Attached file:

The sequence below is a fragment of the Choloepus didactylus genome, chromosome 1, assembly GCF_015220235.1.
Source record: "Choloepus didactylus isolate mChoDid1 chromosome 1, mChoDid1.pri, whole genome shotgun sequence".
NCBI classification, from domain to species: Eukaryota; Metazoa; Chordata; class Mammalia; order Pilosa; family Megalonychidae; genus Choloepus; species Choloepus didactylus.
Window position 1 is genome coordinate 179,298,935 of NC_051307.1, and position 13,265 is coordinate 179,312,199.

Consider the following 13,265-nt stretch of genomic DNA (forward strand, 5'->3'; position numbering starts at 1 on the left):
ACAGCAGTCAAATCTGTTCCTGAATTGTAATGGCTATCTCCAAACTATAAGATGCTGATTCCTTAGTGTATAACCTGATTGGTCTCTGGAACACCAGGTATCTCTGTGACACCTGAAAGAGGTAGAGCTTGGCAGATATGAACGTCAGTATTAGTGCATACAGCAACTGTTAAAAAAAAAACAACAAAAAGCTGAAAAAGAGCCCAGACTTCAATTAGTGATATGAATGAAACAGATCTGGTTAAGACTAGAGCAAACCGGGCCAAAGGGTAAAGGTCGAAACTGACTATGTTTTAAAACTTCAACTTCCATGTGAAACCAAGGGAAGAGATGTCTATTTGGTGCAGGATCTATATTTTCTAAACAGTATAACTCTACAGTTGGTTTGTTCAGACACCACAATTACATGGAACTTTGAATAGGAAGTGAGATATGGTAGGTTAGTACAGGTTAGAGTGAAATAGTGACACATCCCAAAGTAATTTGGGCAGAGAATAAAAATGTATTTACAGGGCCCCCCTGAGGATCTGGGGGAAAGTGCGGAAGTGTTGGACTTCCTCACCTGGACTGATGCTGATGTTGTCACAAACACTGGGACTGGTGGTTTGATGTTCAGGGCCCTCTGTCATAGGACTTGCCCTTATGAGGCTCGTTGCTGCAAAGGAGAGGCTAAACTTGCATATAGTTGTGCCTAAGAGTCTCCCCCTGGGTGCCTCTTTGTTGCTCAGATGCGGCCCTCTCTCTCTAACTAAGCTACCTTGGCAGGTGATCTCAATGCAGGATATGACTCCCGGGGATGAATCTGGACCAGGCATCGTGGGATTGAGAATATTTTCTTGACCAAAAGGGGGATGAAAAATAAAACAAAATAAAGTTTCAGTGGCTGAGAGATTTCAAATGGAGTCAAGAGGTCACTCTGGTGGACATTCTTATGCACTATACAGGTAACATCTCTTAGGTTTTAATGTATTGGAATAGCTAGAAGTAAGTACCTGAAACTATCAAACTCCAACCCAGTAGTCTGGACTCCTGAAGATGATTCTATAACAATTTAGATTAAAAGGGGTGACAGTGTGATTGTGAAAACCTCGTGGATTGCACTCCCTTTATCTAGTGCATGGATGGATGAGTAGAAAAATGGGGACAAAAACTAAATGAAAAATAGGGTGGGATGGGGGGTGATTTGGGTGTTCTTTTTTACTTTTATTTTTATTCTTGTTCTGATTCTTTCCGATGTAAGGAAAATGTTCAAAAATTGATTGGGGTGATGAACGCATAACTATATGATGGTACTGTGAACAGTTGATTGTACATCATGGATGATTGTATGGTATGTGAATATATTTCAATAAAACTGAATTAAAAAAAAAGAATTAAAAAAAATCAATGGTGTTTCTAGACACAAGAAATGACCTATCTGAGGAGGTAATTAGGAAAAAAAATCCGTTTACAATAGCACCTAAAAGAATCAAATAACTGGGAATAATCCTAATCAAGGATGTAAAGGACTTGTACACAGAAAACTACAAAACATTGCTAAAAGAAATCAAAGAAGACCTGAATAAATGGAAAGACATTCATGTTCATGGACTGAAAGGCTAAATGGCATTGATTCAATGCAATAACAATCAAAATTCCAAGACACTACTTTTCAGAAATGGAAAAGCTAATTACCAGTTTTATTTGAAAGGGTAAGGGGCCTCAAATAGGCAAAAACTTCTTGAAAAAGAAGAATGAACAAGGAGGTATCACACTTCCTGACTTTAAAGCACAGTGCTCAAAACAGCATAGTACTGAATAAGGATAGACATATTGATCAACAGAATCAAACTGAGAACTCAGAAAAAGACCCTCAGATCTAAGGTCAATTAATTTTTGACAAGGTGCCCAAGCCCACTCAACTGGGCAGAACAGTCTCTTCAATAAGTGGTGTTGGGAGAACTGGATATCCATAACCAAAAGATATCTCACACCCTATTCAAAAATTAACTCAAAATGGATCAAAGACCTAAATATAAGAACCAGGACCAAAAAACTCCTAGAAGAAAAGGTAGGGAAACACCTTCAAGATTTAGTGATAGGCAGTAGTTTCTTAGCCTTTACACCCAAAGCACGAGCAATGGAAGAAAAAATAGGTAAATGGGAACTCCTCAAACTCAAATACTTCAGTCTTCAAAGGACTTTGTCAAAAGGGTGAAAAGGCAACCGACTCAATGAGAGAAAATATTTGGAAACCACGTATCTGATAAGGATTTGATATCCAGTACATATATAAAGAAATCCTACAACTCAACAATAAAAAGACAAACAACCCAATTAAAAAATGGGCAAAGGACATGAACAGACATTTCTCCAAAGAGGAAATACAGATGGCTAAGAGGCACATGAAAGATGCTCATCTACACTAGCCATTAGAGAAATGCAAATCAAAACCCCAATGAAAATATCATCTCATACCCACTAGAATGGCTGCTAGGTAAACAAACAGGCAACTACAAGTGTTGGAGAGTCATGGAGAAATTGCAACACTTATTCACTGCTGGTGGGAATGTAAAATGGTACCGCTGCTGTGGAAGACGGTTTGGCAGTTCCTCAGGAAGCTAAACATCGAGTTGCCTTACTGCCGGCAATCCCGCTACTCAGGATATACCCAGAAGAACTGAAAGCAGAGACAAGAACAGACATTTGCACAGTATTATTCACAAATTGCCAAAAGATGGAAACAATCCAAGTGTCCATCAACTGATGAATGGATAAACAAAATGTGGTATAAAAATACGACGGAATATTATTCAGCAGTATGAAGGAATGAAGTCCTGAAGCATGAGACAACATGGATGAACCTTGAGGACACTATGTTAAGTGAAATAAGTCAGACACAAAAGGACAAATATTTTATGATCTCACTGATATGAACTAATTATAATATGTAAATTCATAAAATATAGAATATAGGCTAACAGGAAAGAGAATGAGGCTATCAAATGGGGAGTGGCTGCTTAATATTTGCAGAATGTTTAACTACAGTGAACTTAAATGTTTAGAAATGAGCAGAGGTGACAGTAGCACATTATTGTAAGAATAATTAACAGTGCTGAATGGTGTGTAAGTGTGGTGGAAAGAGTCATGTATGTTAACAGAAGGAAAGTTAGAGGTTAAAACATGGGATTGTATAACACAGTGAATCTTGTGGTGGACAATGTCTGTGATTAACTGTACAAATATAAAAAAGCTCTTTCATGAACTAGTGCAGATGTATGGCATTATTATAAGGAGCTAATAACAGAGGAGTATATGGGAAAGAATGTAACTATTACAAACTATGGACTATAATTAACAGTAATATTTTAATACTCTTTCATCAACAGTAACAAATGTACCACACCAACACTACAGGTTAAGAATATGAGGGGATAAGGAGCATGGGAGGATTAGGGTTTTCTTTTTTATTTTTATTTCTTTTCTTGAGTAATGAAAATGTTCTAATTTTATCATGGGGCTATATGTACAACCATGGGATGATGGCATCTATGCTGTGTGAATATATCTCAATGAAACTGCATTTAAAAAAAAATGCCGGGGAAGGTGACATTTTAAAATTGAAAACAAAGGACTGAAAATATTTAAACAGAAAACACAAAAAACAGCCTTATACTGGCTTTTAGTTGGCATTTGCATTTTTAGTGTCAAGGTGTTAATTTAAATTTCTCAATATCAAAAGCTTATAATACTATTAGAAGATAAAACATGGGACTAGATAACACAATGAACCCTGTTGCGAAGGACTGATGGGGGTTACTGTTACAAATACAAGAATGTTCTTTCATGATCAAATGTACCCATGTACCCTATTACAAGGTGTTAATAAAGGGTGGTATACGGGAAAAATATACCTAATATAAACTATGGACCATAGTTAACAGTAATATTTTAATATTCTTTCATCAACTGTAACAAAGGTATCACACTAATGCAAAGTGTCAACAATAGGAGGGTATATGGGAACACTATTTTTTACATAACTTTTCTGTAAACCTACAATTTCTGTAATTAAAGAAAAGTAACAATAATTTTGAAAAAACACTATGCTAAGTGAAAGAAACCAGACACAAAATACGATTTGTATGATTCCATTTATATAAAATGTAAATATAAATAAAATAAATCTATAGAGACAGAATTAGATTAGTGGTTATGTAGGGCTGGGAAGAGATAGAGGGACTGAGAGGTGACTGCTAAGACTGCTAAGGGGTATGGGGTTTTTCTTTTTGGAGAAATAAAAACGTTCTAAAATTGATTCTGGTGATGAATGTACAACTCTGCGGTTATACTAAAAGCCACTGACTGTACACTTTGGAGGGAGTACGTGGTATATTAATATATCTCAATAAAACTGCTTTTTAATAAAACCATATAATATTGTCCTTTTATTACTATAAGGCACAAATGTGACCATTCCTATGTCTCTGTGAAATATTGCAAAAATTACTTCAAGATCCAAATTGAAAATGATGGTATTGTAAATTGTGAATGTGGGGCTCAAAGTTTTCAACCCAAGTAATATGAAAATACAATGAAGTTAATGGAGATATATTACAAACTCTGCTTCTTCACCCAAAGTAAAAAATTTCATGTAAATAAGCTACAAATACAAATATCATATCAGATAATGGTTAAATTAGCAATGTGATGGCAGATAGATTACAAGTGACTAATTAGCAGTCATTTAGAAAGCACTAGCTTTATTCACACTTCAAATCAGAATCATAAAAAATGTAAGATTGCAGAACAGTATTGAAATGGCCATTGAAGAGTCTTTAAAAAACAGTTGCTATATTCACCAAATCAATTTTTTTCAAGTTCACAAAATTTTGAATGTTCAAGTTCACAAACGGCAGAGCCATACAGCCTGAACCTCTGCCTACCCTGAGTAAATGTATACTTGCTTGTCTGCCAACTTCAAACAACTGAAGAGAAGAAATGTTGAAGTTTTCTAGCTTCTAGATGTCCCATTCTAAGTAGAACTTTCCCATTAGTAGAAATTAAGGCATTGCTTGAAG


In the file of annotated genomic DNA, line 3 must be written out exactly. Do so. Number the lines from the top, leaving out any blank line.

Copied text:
NCBI classification, from domain to species: Eukaryota; Metazoa; Chordata; class Mammalia; order Pilosa; family Megalonychidae; genus Choloepus; species Choloepus didactylus.